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ROLL CALL

The House

October 01, 1992

Nuclear Test Ban

By a vote of 224 to 151, the House gave final congressional approval of a phase-out of U.S. nuclear testing, provided the former Soviet republics continue to pacify their arsenals. The vote during debate on HR 5373 accepted a Senate measure, drafted by Democrats, that would suspend testing until next August. Limited testing to assure warhead safety would be resumed until January, 1997, at which time a permanent ban would kick in.

The Administration also wants to curtail testing, but at a slower pace because, it says, it does not want to weaken presidential strength in arms negotiations, undermine the country's military strength or jeopardize the reliability of U.S. missiles.

A yes vote was in favor of the nuclear test ban in 1997.

How They Voted Yea Nay No vote Rep. Moorhead (R) x Rep. Roybal (D) x Rep. Waxman (D) x

Death Penalty Referendum

By a vote of 264 to 129, the House gave final congressional approval of a requirement that the District of Columbia hold a citywide referendum on whether to impose the death penalty. The issue could be on the Nov. 3 ballot. The vote occurred during debate on the fiscal 1993 appropriations bill (HR 5517) for the federal city. Supporter George F. Allen Jr. (R-Va.) said rising violence in the nation's capital has been accompanied by "ineptitude and ineffective response from the D.C. Council."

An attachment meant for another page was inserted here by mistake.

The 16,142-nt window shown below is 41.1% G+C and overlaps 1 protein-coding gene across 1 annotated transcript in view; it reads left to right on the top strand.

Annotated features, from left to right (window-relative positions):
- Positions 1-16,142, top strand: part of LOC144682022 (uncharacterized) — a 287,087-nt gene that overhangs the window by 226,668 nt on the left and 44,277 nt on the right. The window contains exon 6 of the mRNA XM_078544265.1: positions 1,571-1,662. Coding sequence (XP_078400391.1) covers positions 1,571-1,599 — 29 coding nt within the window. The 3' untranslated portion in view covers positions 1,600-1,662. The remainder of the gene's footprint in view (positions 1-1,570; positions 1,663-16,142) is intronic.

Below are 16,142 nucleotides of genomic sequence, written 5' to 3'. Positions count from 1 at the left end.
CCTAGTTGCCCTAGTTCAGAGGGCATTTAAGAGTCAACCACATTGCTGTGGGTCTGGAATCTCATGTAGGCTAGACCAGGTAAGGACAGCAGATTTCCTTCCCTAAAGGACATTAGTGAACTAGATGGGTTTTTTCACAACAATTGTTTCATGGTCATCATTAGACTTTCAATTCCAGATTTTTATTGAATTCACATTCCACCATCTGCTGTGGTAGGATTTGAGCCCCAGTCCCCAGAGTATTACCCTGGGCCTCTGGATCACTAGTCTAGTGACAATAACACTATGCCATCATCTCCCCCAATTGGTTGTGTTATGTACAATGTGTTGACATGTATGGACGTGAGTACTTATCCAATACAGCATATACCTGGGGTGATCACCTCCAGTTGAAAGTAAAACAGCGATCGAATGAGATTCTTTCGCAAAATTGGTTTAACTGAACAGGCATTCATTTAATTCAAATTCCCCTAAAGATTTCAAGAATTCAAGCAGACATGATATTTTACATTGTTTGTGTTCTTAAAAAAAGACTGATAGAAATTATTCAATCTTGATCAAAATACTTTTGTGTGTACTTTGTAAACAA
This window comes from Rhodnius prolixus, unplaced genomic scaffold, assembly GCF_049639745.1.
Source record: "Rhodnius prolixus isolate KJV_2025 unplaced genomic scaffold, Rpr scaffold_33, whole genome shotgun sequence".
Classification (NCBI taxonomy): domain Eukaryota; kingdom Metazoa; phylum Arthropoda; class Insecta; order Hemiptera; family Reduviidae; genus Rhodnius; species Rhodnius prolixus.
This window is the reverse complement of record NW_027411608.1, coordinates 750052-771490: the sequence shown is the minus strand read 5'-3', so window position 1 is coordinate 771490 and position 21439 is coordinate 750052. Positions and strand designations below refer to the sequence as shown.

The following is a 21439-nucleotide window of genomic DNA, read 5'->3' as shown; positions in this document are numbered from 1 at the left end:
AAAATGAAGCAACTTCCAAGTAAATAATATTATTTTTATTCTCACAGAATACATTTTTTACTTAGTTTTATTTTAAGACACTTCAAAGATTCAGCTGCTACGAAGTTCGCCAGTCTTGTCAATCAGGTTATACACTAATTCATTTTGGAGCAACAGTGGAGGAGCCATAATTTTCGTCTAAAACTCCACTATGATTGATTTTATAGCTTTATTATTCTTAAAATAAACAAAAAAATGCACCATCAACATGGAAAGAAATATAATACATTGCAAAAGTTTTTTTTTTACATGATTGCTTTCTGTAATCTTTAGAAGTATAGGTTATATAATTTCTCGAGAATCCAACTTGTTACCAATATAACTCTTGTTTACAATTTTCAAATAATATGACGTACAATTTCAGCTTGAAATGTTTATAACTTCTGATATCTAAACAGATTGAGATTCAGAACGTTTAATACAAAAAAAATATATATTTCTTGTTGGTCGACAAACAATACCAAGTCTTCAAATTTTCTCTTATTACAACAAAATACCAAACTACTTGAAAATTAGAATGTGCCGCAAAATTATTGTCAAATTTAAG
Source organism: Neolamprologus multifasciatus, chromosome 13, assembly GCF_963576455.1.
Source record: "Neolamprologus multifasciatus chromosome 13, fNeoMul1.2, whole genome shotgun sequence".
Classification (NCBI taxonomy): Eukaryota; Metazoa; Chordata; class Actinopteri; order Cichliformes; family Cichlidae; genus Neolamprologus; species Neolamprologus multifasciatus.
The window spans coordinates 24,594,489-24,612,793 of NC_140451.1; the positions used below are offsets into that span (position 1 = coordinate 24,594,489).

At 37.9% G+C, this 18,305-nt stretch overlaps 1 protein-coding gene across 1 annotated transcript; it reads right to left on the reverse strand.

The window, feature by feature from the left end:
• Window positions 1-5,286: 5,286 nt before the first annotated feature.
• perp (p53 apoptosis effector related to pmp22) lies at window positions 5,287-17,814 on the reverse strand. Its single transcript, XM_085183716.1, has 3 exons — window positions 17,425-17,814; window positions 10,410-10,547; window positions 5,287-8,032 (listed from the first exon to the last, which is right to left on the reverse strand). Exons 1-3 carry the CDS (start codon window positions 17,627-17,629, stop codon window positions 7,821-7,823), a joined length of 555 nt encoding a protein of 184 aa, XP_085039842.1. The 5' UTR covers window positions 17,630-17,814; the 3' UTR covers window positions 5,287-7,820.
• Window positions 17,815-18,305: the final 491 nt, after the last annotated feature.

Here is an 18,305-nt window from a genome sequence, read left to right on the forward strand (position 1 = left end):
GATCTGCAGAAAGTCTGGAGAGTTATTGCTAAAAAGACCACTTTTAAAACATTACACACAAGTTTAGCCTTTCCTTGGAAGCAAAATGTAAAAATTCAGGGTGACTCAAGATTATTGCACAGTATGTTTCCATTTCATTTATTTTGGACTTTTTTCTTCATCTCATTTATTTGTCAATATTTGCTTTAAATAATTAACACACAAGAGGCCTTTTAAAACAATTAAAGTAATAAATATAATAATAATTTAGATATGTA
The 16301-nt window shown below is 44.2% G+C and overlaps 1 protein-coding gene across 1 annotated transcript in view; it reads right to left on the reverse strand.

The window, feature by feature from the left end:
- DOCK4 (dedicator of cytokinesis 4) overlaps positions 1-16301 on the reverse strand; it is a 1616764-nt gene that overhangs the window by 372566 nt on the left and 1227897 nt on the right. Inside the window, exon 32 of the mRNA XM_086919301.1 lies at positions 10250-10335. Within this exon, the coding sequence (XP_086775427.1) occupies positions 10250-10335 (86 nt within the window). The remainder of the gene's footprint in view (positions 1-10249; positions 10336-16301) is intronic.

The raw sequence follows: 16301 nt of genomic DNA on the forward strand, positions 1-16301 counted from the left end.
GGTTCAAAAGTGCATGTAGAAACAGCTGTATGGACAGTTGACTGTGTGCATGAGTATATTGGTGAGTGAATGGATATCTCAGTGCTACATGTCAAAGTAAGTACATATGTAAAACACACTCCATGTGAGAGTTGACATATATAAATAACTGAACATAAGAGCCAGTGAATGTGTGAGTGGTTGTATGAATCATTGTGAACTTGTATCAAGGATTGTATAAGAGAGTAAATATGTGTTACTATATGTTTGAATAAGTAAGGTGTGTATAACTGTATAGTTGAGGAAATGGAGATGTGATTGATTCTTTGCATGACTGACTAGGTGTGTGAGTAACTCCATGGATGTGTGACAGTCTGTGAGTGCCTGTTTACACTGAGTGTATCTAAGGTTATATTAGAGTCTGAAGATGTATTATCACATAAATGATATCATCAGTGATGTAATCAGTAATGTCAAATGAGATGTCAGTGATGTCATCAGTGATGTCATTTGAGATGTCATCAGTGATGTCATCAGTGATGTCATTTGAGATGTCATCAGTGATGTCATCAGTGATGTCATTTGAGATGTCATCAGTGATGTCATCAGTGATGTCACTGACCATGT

Californian Nancy Pelosi (D-San Francisco), an opponent, said Congress should defer to an ongoing grass-roots petition drive in behalf of a D.C. death penalty referendum.

A yes vote supported the death penalty referendum.

How They Voted Yea Nay No vote Rep. Moorhead (R) x Rep. Roybal (D) x Rep. Waxman (D) x

Health Insurance for Gays

By a vote of 235 to 173, the House denied funding for a "domestic partners" law in the District of Columbia. The vote gutted a new law extending taxpayer-provided health insurance to same-sex partners of city employees, in the same way that heterosexual spouses of D.C. workers are covered. The vote occurred during debate on HR 5517. Thomas J. Bliley Jr. (R-Va.) objected to using tax dollars from throughout the country "to grant official status to these illicit relationships."

Democrat Eleanor Holmes Norton, the D.C. delegate to Congress, said, "All we in the District of Columbia ask you to do is to let us run our own affairs."

A yes vote was to deny funding for the D.C. domestic partners law.

How They Voted Yea Nay No vote Rep. Moorhead (R) x Rep. Roybal (D) x Rep. Waxman (D) x

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